Y-site administration: Incompatible with amphotericin B cholesteryl sulfate complex, propofol, sodium bicarbonate.
Store intact vials at 20°C to 25°C (68°F to 77°F); excursions permitted to 15°C to 30°C (59°F to 86°F). Do not refrigerate solutions; IV infusion solutions are stable for 24 hours at room temperature.
Although calcium chloride is not routinely used in the preparation of parenteral nutrition, it is important to note that phosphate salts may precipitate when mixed with calcium salts. Solubility is improved in amino acid parenteral nutrition solutions. Check with a pharmacist to determine compatibility.
Bisphosphonate Derivatives: Calcium Salts may decrease the serum concentration of Bisphosphonate Derivatives. Management: Avoid administration of oral calcium supplements within: 2 hours before or after tiludronate/clodronate/etidronate; 60 minutes after oral ibandronate; or 30 minutes after alendronate/risedronate. Exceptions: Pamidronate; Zoledronic Acid. Consider therapy modification
Calcium Acetate: Calcium Salts may enhance the adverse/toxic effect of Calcium Acetate. Avoid combination
Calcium Channel Blockers: Calcium Salts may diminish the therapeutic effect of Calcium Channel Blockers. Monitor therapy
Cardiac Glycosides: Calcium Salts may enhance the arrhythmogenic effect of Cardiac Glycosides. Monitor therapy
CefTRIAXone: Calcium Salts (Intravenous) may enhance the adverse/toxic effect of CefTRIAXone. Ceftriaxone binds to calcium forming an insoluble precipitate. Management: Use of ceftriaxone with calcium-containing solutions within 48 hours of one another is contraindicated in neonates (28 days of age or younger). In older patients, flush lines with compatible fluid between administration. Consider therapy modification
Deferiprone: Calcium Salts may decrease the serum concentration of Deferiprone. Management: Separate administration of deferiprone and oral medications or supplements that contain polyvalent cations by at least 4 hours. Consider therapy modification
DOBUTamine: Calcium Salts may diminish the therapeutic effect of DOBUTamine. Monitor therapy
Dolutegravir: Calcium Salts may decrease the serum concentration of Dolutegravir. Management: Administer dolutegravir at least 2 hours before or 6 hours after oral calcium. Alternatively, dolutegravir and oral calcium can be taken together with food. Consider therapy modification
Eltrombopag: Calcium Salts may decrease the serum concentration of Eltrombopag. Management: Administer eltrombopag at least 2 hours before or 4 hours after oral administration of any calcium-containing product. Consider therapy modification
Multivitamins/Fluoride (with ADE): May increase the serum concentration of Calcium Salts. Calcium Salts may decrease the serum concentration of Multivitamins/Fluoride (with ADE). More specifically, calcium salts may impair the absorption of fluoride. Management: Avoid eating or drinking dairy products or consuming vitamins or supplements with calcium salts one hour before or after of the administration of fluoride. Consider therapy modification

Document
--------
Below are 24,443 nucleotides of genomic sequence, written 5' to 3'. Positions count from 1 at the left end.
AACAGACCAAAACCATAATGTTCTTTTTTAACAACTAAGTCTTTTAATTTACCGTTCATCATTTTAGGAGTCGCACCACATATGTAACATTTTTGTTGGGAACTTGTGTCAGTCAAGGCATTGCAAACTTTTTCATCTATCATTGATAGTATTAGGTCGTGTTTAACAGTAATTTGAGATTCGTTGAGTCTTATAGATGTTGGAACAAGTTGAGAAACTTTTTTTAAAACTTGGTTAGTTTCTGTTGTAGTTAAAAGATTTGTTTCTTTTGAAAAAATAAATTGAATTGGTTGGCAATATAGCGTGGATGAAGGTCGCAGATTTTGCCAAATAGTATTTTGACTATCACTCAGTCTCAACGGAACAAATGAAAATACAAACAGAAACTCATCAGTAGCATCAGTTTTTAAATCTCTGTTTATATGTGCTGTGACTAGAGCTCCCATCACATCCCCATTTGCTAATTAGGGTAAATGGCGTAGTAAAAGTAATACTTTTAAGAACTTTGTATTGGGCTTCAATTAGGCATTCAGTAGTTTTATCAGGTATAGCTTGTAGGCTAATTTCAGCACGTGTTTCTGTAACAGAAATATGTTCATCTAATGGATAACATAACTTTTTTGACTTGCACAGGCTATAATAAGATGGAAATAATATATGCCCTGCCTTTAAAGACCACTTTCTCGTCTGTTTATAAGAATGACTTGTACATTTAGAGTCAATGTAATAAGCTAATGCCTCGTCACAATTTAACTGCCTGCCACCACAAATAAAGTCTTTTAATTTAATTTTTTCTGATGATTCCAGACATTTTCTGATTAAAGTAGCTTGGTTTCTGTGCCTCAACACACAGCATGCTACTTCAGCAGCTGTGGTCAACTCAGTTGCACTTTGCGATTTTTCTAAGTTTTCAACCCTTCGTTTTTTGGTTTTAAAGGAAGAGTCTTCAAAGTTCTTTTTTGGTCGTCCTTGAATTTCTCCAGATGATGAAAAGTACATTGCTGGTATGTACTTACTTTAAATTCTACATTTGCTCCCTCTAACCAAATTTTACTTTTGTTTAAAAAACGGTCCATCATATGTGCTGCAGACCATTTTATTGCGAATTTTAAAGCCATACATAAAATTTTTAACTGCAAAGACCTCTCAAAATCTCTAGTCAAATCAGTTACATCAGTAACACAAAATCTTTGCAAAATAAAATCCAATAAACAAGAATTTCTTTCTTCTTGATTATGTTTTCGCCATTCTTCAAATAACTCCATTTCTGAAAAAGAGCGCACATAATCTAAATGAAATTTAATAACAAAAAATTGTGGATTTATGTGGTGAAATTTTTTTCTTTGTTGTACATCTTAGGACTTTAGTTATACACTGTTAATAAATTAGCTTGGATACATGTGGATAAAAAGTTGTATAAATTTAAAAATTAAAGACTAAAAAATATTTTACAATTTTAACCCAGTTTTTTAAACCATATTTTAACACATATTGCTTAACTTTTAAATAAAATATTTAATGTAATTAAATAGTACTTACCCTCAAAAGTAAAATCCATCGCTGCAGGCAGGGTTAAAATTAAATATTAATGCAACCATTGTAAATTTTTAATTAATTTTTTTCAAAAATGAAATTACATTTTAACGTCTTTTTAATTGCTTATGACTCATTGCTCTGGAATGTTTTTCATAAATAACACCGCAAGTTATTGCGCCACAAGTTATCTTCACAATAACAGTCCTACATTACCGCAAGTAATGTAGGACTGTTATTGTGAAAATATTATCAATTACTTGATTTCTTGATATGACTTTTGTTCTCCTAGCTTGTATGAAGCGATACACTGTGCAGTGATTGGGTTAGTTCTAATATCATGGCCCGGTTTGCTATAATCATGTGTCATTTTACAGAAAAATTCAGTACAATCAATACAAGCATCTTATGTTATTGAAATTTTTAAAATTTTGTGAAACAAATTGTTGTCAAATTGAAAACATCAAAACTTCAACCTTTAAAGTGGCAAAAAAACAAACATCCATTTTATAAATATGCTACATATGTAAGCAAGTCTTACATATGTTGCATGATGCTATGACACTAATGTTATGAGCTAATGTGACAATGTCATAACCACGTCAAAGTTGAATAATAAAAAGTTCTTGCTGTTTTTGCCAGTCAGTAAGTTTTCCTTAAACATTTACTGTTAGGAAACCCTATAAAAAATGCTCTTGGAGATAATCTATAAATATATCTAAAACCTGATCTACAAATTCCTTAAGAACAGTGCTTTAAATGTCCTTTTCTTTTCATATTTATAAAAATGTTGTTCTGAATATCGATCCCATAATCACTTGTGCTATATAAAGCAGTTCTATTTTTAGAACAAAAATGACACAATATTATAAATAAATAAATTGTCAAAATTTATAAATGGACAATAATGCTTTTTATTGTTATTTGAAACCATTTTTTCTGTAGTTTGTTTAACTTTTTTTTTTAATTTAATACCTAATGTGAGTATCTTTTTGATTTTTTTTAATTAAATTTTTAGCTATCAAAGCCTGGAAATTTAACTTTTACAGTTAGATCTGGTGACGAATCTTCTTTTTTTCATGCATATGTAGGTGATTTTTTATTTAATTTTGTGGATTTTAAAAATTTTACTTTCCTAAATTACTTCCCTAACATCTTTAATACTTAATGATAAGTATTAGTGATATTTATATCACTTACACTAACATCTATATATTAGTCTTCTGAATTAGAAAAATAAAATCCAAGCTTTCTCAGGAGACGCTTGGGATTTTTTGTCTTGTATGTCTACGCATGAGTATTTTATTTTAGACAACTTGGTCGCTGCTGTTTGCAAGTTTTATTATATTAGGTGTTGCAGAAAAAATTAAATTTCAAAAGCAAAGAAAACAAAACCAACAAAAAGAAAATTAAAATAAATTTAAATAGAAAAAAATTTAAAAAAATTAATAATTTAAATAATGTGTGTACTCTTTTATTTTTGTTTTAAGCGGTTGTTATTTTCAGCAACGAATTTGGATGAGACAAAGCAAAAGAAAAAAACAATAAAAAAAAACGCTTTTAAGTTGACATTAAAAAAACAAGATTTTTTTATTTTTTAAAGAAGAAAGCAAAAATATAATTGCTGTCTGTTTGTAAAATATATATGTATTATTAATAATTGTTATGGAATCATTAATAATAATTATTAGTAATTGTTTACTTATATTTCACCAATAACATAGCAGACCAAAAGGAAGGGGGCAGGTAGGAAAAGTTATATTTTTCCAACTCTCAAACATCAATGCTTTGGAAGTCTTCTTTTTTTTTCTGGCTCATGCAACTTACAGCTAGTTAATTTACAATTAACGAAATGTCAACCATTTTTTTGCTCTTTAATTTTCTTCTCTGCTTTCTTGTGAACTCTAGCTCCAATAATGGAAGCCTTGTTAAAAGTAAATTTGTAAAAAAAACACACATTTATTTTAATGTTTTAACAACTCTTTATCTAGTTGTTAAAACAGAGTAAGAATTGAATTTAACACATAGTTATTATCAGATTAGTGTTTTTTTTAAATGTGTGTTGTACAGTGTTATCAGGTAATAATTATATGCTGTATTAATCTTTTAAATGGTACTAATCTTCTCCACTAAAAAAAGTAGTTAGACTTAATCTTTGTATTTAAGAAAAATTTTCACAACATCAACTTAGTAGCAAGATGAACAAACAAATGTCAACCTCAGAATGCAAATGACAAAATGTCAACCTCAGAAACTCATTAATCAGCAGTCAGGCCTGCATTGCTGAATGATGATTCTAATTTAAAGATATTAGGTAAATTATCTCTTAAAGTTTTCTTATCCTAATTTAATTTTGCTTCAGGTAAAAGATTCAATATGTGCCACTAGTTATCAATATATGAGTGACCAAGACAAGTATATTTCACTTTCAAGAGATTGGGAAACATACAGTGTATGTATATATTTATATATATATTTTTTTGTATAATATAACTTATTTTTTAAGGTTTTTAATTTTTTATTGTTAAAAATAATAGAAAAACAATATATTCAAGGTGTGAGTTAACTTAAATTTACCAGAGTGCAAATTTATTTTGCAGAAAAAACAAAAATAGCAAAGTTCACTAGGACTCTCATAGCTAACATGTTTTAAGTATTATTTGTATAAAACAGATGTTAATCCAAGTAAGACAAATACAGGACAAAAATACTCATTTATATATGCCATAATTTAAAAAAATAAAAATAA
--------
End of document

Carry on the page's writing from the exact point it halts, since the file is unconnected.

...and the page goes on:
Multivitamins/Minerals (with ADEK, Folate, Iron): May increase the serum concentration of Calcium Salts. Monitor therapy
Phosphate Supplements: Calcium Salts may decrease the absorption of Phosphate Supplements. Management: This applies only to oral phosphate and calcium administration. Administering oral phosphate supplements as far apart from the administration of an oral calcium salt as possible may be able to minimize the significance of the interaction. Exceptions: Sodium Glycerophosphate Pentahydrate. Consider therapy modification
Tetracycline Derivatives: Calcium Salts may decrease the serum concentration of Tetracycline Derivatives. Management: If coadministration of oral calcium with oral tetracyclines can not be avoided, consider separating administration of each agent by several hours. Consider therapy modification
Thiazide Diuretics: May decrease the excretion of Calcium Salts. Continued concomitant use can also result in metabolic alkalosis. Monitor therapy
Thyroid Products: Calcium Salts may diminish the therapeutic effect of Thyroid Products. Management: Separate the doses of the thyroid product and the oral calcium supplement by at least 4 hours. Consider therapy modification
Trientine: Calcium Salts may decrease the serum concentration of Trientine. Trientine may decrease the serum concentration of Calcium Salts. Consider therapy modification
Vitamin D Analogs: Calcium Salts may enhance the adverse/toxic effect of Vitamin D Analogs. Monitor therapy
Frequency not defined. IV:
Cardiovascular (following rapid IV injection): Bradycardia, cardiac arrest, cardiac arrhythmia, hypotension, syncope, vasodilatation
Central nervous system: Feeling abnormal (sense of oppression; with rapid IV injection), tingling sensation (with rapid IV injection)
Endocrine & metabolic: Hot flash (with rapid IV injection), hypercalcemia
Gastrointestinal: Dysgeusia (chalky taste), gastrointestinal irritation, increased serum amylase
Local: Local tissue necrosis (following extravasation)
Postmarketing and/or case reports (Limited to important or life-threatening): Cutaneous calcification